I read or watch a video about gardening and food everyday. It's my thing. Back in June when the green beans played out I went into mourning. They are easy to grow, easy to cook and yummy to eat. The only negative is they stop bearing as soon as daytime temperatures rise. Self-pollinators, their pollen literally dies when it gets over 85 degrees. You can plant them in mid-summer, they will grow, they will flower, but, they will not make fruit.
I thought and thought about this problem and devised a solution. Then I began an internet search to confirm my hypothesis. Bingo. At least one other Southern string bean lover had tried and succeeded with a Fall planting. Thus began the Great String Bean Experiment. August 8th we replanted Blue Lake with my guesstimation date for fruit bearing of early October noted in my journal. Sunday, October 4th we harvested enough for one meal. Tuesday, October 6th another small harvest. Yesterday, Sunday, October 10th...
a big bag full of beans! Woop!

Wednesday, September 30, 2015

Falling into Transition

Geeeet ready!  The easiest Southern gardening season has arrived. 'Tis also the season of tough love. Summer plants that have waned gotta go. That real estate is better used cool weather vegetables like broccoli, swiss chard, spinach, turnips, kale, collards, mustard and lettuce. Okra, peppers, eggplant and surviving tomatoes get to stay. They produce abundantly right up to frost. Peppers and eggplant go crazy this time of year. Neighbors say thank you when I share but I sometime wonder if they're just being Southern nice. I've started apologizing when I give peppers...
We have more than five banana pepper plants...

Thursday, September 3, 2015


Grow herbs! They're easy! They smell good! On the more practical side, they are packed with vitamins and make food taste better. Scrambled eggs with mixed herbs?! Delish! Turns breakfast-for-supper into a gourmet experience.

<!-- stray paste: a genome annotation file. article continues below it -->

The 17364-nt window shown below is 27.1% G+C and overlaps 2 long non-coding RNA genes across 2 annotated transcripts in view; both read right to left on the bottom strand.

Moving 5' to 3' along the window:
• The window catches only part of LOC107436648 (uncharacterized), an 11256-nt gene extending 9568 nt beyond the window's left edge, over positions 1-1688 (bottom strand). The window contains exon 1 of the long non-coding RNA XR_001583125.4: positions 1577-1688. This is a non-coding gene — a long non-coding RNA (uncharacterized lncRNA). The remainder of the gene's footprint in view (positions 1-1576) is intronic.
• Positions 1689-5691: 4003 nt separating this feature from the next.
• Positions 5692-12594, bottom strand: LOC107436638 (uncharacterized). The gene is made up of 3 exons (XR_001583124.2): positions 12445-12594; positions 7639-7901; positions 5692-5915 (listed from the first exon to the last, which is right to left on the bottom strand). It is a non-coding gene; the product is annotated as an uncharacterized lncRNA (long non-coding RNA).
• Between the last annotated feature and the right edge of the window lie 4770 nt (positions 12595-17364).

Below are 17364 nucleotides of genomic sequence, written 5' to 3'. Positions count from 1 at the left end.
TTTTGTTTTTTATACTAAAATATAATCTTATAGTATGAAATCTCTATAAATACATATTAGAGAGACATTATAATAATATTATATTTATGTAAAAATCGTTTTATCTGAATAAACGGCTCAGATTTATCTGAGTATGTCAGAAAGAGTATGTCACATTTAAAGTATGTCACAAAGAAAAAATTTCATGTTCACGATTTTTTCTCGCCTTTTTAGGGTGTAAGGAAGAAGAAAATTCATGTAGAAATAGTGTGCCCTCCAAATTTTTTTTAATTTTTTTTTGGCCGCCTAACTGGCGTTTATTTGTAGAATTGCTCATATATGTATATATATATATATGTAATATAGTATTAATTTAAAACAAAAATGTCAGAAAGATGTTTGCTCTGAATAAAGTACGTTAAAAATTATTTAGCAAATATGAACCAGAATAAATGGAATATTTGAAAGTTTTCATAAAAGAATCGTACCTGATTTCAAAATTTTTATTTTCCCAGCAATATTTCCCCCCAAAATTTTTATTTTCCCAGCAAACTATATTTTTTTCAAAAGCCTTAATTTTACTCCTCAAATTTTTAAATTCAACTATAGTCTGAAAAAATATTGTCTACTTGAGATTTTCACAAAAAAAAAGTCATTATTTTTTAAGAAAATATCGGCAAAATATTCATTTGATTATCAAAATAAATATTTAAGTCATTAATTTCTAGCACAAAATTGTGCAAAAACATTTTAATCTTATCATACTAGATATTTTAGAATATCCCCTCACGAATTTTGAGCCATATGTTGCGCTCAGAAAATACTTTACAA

I grew some newbies this summer. I bought a small lemongrass plant on a whim at Whole Foods in June. Uh. Two months later it is three feet wide and chest high. Now, I will learn how to cook with it. Also, I am assessing it's place in my 4x4 raised bed. Nice plant but maybe it will work better in my flower border. Guys. It is BIG. And it's year one.
Lemongrass, sage, basil, parsley, garlic chives in four foot square bed. 
When I purchased the lemongrass I also bought an herbal hibiscus. The critical ingredient in Red Zinger herbal tea which I love to drink in the cold, dark days of winter. The tiny plant in the 3-inch pot that is now five feet tall and four feet wide. I wanted it for tea this winter but I have enough to share with everyone I know. I'm thinking Christmas gifts right now.
The red stems and leaf veins give the hibiscus tea it's color.
The blue ribbon winner this year in the herb category is fennel. A gift from neighbor Suzy, it grew to six feet, was topped with umbrels of tiny yellow flowers, each became a fennel seed. The bees loved it. The butterflies loved it. I loved it. When I brushed against it while working the whole garden would be filled the the bold, spicy, fragrance of licorice. I harvested the seeds, gave them to neighbors, saved some for winter, then packed some up mailed it to my son who likes to cook. A happy surprise for us all!

Single petaled flowers, like these atop our fennel, are fast food for bees!